Osama bin Laden could not have been more clear about U.S. interventionist policy being one of his main reasons for making the United States a target for terrorism. His August 1996 fatwa cites "the inability of the [Saudi] regime to protect the country, and allowing the enemy of the Ummah – the American crusader forces – to occupy the land for the longest of years." Another fatwa in February 1998 declared that it was "an individual duty of every Muslim who can do it [kill Americans] in any country in which it is possible to do it, in order to liberate the al-Aqsa Mosque and the holy mosque [Mecca] from their grip, and in order for their armies to move out of all the lands of Islam."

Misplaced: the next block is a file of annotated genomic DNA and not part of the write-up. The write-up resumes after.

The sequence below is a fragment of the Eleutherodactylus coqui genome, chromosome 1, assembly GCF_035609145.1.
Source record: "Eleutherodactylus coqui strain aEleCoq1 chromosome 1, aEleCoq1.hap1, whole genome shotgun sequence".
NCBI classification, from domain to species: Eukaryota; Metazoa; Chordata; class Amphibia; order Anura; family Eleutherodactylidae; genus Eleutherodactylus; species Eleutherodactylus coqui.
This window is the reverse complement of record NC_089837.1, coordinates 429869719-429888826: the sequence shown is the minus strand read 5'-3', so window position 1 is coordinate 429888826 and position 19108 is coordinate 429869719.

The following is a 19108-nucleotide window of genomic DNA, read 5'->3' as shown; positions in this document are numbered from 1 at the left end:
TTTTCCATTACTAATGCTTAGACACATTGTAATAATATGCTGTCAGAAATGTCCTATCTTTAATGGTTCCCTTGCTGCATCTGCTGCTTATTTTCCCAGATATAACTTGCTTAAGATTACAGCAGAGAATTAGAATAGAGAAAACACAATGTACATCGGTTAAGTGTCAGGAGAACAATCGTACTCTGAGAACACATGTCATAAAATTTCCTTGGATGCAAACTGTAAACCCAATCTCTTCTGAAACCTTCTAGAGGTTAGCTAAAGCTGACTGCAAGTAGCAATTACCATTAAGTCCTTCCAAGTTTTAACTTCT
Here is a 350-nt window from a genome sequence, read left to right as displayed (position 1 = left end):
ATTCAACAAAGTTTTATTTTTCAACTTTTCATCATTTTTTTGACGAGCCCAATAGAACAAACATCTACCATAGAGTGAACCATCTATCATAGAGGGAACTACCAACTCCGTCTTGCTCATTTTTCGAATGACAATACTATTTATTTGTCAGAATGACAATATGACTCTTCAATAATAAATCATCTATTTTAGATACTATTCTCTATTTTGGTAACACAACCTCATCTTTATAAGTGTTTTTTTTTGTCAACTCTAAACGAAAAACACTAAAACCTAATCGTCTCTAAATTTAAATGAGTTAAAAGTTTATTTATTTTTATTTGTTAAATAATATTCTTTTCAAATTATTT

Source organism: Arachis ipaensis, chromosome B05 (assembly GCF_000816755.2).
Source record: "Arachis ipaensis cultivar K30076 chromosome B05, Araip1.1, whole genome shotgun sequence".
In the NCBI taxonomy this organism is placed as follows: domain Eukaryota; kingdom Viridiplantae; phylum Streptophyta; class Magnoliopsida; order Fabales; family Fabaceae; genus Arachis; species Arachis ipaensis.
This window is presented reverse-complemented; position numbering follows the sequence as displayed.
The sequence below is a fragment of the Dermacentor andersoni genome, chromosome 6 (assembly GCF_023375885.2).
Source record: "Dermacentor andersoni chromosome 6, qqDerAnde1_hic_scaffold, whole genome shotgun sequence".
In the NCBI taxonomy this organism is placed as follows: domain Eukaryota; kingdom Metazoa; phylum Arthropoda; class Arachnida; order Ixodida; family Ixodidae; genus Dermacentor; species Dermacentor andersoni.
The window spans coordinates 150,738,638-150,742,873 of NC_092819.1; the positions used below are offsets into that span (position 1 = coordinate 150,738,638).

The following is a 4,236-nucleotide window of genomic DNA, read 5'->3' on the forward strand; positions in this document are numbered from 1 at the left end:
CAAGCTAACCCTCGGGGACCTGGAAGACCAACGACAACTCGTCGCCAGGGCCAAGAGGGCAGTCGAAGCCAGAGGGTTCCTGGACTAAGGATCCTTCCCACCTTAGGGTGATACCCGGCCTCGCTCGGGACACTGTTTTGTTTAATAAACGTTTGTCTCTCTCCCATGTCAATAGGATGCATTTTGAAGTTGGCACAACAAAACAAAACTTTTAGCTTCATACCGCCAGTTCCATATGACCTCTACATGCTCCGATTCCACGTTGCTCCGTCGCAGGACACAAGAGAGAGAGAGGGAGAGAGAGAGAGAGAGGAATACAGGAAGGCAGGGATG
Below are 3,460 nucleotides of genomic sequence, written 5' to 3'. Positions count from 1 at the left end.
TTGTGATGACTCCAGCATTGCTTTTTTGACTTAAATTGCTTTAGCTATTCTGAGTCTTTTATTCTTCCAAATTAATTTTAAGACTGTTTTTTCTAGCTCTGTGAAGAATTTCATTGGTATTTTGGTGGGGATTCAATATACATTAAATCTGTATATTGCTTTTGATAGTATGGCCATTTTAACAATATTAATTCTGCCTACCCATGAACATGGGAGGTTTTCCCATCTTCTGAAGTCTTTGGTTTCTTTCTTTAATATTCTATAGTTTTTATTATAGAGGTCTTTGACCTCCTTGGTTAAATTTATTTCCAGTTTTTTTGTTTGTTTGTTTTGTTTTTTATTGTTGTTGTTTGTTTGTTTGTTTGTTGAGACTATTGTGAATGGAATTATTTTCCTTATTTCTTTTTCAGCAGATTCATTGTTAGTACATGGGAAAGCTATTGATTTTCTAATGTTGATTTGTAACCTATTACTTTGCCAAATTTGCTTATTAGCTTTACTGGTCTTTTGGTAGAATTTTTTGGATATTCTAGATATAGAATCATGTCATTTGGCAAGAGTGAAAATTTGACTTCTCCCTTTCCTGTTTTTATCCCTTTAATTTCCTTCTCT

The war in Iraq also demonstrates the link between intervention and terrorism. U.S. military occupation has fueled terrorist attacks in Iraq – including a truck bomb last week in the Mosul area that killed 20 people and wounded 27. The Spanish government’s support (under then-prime minister José Maria Aznar) for the Iraq War was claimed as a reason for the March 2004 train bombings in Madrid. The same reason was cited in a videotape by one of the bombers in the July 2005 London Tube and bus bombings.